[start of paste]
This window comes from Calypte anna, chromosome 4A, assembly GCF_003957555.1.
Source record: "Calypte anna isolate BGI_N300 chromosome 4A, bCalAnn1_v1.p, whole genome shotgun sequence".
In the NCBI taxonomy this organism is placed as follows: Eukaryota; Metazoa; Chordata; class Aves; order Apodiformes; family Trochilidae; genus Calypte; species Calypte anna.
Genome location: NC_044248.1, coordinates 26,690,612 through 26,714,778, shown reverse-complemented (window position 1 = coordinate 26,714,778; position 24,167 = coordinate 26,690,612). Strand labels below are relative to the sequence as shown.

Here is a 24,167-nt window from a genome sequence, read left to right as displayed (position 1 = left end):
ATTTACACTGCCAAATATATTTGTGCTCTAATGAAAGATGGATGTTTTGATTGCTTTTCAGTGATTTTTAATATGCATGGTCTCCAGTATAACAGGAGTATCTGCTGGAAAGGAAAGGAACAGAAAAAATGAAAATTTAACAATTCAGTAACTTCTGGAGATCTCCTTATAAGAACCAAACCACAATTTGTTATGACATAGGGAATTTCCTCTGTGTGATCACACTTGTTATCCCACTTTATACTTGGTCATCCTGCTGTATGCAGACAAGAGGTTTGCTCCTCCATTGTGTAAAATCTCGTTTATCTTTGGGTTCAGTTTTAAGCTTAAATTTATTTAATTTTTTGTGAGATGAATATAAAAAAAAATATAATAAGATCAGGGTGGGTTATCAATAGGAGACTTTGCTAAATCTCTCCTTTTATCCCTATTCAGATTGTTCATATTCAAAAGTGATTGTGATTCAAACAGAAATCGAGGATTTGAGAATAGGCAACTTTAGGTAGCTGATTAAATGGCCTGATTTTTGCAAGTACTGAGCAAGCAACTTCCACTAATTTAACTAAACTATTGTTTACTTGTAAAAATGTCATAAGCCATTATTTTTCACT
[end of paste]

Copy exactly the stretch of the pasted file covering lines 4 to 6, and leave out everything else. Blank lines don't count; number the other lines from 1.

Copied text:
Genome location: NC_044248.1, coordinates 26,690,612 through 26,714,778, shown reverse-complemented (window position 1 = coordinate 26,714,778; position 24,167 = coordinate 26,690,612). Strand labels below are relative to the sequence as shown.

Here is a 24,167-nt window from a genome sequence, read left to right as displayed (position 1 = left end):
ATTTACACTGCCAAATATATTTGTGCTCTAATGAAAGATGGATGTTTTGATTGCTTTTCAGTGATTTTTAATATGCATGGTCTCCAGTATAACAGGAGTATCTGCTGGAAAGGAAAGGAACAGAAAAAATGAAAATTTAACAATTCAGTAACTTCTGGAGATCTCCTTATAAGAACCAAACCACAATTTGTTATGACATAGGGAATTTCCTCTGTGTGATCACACTTGTTATCCCACTTTATACTTGGTCATCCTGCTGTATGCAGACAAGAGGTTTGCTCCTCCATTGTGTAAAATCTCGTTTATCTTTGGGTTCAGTTTTAAGCTTAAATTTATTTAATTTTTTGTGAGATGAATATAAAAAAAAATATAATAAGATCAGGGTGGGTTATCAATAGGAGACTTTGCTAAATCTCTCCTTTTATCCCTATTCAGATTGTTCATATTCAAAAGTGATTGTGATTCAAACAGAAATCGAGGATTTGAGAATAGGCAACTTTAGGTAGCTGATTAAATGGCCTGATTTTTGCAAGTACTGAGCAAGCAACTTCCACTAATTTAACTAAACTATTGTTTACTTGTAAAAATGTCATAAGCCATTATTTTTCACT